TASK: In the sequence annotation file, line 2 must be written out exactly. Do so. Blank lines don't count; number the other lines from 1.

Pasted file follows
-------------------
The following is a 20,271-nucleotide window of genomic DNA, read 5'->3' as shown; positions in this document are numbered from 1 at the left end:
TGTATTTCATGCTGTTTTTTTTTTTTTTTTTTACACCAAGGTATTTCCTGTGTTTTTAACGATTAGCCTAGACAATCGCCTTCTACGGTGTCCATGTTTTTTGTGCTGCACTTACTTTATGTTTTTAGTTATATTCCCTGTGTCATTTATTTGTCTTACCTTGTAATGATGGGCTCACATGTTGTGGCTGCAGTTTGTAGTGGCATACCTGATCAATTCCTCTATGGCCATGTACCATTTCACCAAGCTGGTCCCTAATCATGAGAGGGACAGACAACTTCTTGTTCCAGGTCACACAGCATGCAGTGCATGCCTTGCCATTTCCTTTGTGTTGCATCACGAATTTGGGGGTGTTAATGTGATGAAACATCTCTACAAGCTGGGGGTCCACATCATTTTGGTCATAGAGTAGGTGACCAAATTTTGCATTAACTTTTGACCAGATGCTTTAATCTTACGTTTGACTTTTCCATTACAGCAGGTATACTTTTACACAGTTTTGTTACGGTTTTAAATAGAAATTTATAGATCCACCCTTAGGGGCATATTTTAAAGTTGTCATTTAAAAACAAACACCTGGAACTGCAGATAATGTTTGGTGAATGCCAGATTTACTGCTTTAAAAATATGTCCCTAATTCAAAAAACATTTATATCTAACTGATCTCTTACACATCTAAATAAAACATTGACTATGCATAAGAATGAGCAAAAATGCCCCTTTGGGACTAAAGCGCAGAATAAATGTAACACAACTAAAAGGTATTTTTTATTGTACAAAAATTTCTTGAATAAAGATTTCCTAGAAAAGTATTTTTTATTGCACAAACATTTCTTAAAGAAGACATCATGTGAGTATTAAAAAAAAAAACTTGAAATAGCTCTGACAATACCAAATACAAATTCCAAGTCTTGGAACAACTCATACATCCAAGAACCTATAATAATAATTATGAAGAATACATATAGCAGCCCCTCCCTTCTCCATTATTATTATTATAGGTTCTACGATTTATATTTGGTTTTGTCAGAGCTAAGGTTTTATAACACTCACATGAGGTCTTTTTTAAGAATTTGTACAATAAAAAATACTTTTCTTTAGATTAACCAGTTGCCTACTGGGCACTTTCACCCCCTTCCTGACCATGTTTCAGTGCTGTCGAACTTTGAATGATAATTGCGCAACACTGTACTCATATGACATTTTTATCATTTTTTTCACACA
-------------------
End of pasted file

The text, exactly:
TGTATTTCATGCTGTTTTTTTTTTTTTTTTTTACACCAAGGTATTTCCTGTGTTTTTAACGATTAGCCTAGACAATCGCCTTCTACGGTGTCCATGTTTTTTGTGCTGCACTTACTTTATGTTTTTAGTTATATTCCCTGTGTCATTTATTTGTCTTACCTTGTAATGATGGGCTCACATGTTGTGGCTGCAGTTTGTAGTGGCATACCTGATCAATTCCTCTATGGCCATGTACCATTTCACCAAGCTGGTCCCTAATCATGAGAGGGACAGACAACTTCTTGTTCCAGGTCACACAGCATGCAGTGCATGCCTTGCCATTTCCTTTGTGTTGCATCACGAATTTGGGGGTGTTAATGTGATGAAACATCTCTACAAGCTGGGGGTCCACATCATTTTGGTCATAGAGTAGGTGACCAAATTTTGCATTAACTTTTGACCAGATGCTTTAATCTTACGTTTGACTTTTCCATTACAGCAGGTATACTTTTACACAGTTTTGTTACGGTTTTAAATAGAAATTTATAGATCCACCCTTAGGGGCATATTTTAAAGTTGTCATTTAAAAACAAACACCTGGAACTGCAGATAATGTTTGGTGAATGCCAGATTTACTGCTTTAAAAATATGTCCCTAATTCAAAAAACATTTATATCTAACTGATCTCTTACACATCTAAATAAAACATTGACTATGCATAAGAATGAGCAAAAATGCCCCTTTGGGACTAAAGCGCAGAATAAATGTAACACAACTAAAAGGTATTTTTTATTGTACAAAAATTTCTTGAATAAAGATTTCCTAGAAAAGTATTTTTTATTGCACAAACATTTCTTAAAGAAGACATCATGTGAGTATTAAAAAAAAAAACTTGAAATAGCTCTGACAATACCAAATACAAATTCCAAGTCTTGGAACAACTCATACATCCAAGAACCTATAATAATAATTATGAAGAATACATATAGCAGCCCCTCCCTTCTCCATTATTATTATTATAGGTTCTACGATTTATATTTGGTTTTGTCAGAGCTAAGGTTTTATAACACTCACATGAGGTCTTTTTTAAGAATTTGTACAATAAAAAATACTTTTCTTTAGATTAACCAGTTGCCTACTGGGCACTTTCACCCCCTTCCTGACCATGTTTCAGTGCTGTCGAACTTTGAATGATAATTGCGCAACACTGTACTCATATGACATTTTTATCATTTTTTTCACACA